To investigate children’s linguistic knowledge, our researchers employ different kinds of experimental techniques but the experiments are always embedded in games that are fun for children.
To make the MEG experience as child-friendly as possible, researchers in the ARC Centre of Excellence in Cognition and its Disorders have created the idea of an MEG space adventure.
Taste, touch, hearing, smell and sight. The senses exist throughout the Gospels and are an important component of interactions with Jesus.
Professor Amanda Barnier has earned an international reputation for innovative, interdisciplinary research in cognitive science and psychology that addresses important real-world problems.
Dr Alexandra Woolgar’s work was the first to demonstrate that many human brain regions are adaptive. Once thought of as a fixed input/output system, the brain turns out to be far more dynamic, interactive and flexible than previously imagined.
Ms Hannah Rapaport is conducting her honours research using an ultrasound technique that is sensitive to the metabolic demands of cognitive processes. Functional Transcranial Doppler Ultrasound assesses the sound of blood-flow to the brain.
Amanda has an international reputation for innovative contributions to cognitive science and psychology in two distinct fields. She has pioneered the use of hypnosis to develop compelling laboratory versions of a catalogue of clinical delusions and is at the forefront of new “collective” memory research on the benefits of remembering together.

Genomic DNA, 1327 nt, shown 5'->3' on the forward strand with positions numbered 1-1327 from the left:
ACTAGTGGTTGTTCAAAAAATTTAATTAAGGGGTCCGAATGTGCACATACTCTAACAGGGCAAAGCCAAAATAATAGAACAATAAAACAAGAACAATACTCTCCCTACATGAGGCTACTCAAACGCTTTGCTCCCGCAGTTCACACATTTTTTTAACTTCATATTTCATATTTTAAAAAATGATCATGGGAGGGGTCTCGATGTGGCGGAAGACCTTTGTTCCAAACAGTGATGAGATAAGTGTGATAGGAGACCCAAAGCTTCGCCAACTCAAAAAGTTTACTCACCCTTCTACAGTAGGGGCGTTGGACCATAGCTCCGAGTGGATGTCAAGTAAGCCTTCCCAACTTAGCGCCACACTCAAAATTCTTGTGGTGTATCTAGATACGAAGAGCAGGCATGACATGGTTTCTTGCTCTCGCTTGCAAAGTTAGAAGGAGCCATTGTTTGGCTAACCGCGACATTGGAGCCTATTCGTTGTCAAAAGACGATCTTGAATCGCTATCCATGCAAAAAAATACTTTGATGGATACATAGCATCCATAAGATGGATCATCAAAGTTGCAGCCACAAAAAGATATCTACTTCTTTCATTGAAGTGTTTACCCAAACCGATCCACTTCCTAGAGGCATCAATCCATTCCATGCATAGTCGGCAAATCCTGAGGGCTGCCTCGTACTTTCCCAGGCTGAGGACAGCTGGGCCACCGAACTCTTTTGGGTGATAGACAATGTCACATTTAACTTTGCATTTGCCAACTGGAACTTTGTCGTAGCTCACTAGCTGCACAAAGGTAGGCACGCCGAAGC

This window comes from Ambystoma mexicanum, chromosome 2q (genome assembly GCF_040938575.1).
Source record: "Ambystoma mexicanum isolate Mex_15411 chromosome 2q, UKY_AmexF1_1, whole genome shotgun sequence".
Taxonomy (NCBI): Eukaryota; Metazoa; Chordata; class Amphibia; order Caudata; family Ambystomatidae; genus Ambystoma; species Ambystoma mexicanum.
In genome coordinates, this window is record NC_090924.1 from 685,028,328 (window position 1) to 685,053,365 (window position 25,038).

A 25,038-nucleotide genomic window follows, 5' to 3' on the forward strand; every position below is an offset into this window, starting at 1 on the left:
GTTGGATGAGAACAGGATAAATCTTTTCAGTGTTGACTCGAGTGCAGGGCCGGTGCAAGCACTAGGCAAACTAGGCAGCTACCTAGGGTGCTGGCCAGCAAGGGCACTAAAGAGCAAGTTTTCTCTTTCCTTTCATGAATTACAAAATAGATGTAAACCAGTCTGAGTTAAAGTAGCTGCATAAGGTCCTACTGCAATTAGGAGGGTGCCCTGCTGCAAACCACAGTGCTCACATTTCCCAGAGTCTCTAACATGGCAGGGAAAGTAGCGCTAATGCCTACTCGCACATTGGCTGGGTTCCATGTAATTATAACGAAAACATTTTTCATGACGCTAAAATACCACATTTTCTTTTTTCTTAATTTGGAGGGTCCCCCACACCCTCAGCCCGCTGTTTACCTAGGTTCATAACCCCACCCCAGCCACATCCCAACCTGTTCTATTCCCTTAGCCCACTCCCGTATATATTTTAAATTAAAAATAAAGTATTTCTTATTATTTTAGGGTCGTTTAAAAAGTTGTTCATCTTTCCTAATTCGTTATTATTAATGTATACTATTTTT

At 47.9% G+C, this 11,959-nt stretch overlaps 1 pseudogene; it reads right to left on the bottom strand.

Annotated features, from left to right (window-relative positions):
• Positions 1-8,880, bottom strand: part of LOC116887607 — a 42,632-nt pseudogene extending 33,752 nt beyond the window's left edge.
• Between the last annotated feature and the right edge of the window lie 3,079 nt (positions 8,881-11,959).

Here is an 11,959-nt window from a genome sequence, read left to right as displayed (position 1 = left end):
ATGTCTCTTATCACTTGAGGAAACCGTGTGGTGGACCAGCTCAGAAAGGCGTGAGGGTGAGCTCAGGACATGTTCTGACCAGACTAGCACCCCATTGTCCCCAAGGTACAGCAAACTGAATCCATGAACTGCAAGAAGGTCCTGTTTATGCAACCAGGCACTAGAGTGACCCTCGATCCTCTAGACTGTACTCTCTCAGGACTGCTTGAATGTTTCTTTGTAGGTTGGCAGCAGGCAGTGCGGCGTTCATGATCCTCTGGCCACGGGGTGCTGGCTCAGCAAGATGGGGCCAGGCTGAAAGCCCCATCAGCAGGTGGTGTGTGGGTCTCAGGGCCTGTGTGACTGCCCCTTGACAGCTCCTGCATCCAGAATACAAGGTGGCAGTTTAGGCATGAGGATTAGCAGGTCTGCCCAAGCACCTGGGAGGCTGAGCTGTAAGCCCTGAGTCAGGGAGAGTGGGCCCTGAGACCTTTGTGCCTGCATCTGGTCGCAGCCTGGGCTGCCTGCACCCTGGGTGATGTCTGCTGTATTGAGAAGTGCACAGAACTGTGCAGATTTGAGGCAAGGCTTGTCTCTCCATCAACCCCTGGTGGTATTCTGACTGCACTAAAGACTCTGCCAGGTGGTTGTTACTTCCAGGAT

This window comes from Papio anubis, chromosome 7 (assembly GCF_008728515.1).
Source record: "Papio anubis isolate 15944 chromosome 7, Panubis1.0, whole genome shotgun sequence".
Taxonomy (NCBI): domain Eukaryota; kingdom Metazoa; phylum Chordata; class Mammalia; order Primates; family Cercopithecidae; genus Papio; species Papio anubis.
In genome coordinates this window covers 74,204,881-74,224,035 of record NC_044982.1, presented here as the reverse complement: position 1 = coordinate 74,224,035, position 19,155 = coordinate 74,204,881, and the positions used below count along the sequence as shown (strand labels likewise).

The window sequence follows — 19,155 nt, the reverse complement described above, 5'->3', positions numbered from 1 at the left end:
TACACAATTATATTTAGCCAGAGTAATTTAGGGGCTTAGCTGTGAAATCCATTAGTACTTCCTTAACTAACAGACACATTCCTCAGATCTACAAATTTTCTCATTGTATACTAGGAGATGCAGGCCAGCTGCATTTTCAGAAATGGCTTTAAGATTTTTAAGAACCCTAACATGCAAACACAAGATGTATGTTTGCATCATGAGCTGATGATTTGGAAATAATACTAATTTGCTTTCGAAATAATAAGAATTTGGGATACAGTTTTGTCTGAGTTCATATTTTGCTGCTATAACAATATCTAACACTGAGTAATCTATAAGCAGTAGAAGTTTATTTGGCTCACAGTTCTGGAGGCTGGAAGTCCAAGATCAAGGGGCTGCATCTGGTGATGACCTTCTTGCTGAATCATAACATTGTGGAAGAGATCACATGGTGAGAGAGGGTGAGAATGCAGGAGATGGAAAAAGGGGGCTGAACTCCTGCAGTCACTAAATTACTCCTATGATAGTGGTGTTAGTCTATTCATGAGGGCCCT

Celia is currently engaged in a series of research projects that study “real-world” remembering and forgetting in individuals and groups. Celia also focuses on applications to real-world problems, like cognitive decline with age, and examine the function of remembering – what memories mean to individuals and to groups.
The main goal of Mirko’s research in the philosophy of cognitive science is to investigate the relevance of psycho-historical theories of cultural learning for the socio-technological scaffolding, development, and phylogenetic evolution of human cognition.
Professor Anne Castles is recognised as a Distinguished Professor of Macquarie University for her outstanding contribution to research, teaching and service in the field of reading in Cognitive Science.